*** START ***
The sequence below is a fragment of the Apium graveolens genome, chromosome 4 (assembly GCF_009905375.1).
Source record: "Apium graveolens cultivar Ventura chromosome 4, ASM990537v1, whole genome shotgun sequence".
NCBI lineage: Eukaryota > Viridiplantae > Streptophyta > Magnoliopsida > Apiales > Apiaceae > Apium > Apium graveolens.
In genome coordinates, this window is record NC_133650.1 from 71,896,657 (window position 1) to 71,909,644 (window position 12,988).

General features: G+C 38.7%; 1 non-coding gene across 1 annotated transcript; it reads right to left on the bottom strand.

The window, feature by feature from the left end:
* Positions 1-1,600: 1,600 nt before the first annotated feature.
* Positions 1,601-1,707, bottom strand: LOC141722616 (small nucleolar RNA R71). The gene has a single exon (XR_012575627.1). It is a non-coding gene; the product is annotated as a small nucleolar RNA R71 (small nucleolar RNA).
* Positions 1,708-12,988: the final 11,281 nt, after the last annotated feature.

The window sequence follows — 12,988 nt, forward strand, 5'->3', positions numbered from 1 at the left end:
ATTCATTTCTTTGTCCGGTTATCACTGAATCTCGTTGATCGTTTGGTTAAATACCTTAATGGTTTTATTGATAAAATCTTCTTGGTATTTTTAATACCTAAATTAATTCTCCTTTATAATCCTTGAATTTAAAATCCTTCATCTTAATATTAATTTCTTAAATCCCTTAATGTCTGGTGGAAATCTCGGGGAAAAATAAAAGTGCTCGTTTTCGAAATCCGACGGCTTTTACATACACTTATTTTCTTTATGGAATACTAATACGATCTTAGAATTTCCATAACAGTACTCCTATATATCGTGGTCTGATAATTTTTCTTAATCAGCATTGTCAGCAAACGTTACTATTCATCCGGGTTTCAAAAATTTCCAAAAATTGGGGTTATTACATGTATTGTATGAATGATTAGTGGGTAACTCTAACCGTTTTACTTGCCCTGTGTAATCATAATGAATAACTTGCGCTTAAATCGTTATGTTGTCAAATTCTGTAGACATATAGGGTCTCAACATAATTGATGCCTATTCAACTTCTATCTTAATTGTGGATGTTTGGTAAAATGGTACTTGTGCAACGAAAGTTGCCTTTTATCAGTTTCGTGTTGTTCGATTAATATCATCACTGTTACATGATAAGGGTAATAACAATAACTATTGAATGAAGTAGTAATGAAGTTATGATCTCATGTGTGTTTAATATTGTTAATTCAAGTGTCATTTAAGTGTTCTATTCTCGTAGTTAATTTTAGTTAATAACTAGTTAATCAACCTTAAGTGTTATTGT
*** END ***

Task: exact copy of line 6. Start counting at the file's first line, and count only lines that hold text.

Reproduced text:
The window, feature by feature from the left end: